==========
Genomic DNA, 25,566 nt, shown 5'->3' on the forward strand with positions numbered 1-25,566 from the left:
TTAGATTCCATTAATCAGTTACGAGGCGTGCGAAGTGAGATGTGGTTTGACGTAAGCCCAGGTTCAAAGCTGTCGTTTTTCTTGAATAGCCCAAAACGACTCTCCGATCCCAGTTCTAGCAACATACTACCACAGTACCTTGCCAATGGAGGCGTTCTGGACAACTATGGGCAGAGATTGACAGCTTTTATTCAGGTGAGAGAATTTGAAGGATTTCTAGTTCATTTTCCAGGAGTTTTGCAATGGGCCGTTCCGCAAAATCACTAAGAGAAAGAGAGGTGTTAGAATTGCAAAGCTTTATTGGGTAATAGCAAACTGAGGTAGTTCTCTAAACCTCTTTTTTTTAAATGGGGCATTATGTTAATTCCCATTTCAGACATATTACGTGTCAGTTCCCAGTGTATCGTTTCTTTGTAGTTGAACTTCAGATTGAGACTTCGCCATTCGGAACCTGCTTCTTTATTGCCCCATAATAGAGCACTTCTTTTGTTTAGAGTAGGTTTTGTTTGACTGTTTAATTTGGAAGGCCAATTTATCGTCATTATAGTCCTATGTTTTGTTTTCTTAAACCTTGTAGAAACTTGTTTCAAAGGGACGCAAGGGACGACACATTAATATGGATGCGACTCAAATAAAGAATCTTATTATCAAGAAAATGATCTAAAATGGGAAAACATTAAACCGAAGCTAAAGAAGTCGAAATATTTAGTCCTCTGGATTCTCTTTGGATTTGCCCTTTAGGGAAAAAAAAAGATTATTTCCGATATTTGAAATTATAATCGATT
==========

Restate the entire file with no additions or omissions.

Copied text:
Genomic DNA, 25,566 nt, shown 5'->3' on the forward strand with positions numbered 1-25,566 from the left:
TTAGATTCCATTAATCAGTTACGAGGCGTGCGAAGTGAGATGTGGTTTGACGTAAGCCCAGGTTCAAAGCTGTCGTTTTTCTTGAATAGCCCAAAACGACTCTCCGATCCCAGTTCTAGCAACATACTACCACAGTACCTTGCCAATGGAGGCGTTCTGGACAACTATGGGCAGAGATTGACAGCTTTTATTCAGGTGAGAGAATTTGAAGGATTTCTAGTTCATTTTCCAGGAGTTTTGCAATGGGCCGTTCCGCAAAATCACTAAGAGAAAGAGAGGTGTTAGAATTGCAAAGCTTTATTGGGTAATAGCAAACTGAGGTAGTTCTCTAAACCTCTTTTTTTTAAATGGGGCATTATGTTAATTCCCATTTCAGACATATTACGTGTCAGTTCCCAGTGTATCGTTTCTTTGTAGTTGAACTTCAGATTGAGACTTCGCCATTCGGAACCTGCTTCTTTATTGCCCCATAATAGAGCACTTCTTTTGTTTAGAGTAGGTTTTGTTTGACTGTTTAATTTGGAAGGCCAATTTATCGTCATTATAGTCCTATGTTTTGTTTTCTTAAACCTTGTAGAAACTTGTTTCAAAGGGACGCAAGGGACGACACATTAATATGGATGCGACTCAAATAAAGAATCTTATTATCAAGAAAATGATCTAAAATGGGAAAACATTAAACCGAAGCTAAAGAAGTCGAAATATTTAGTCCTCTGGATTCTCTTTGGATTTGCCCTTTAGGGAAAAAAAAAGATTATTTCCGATATTTGAAATTATAATCGATT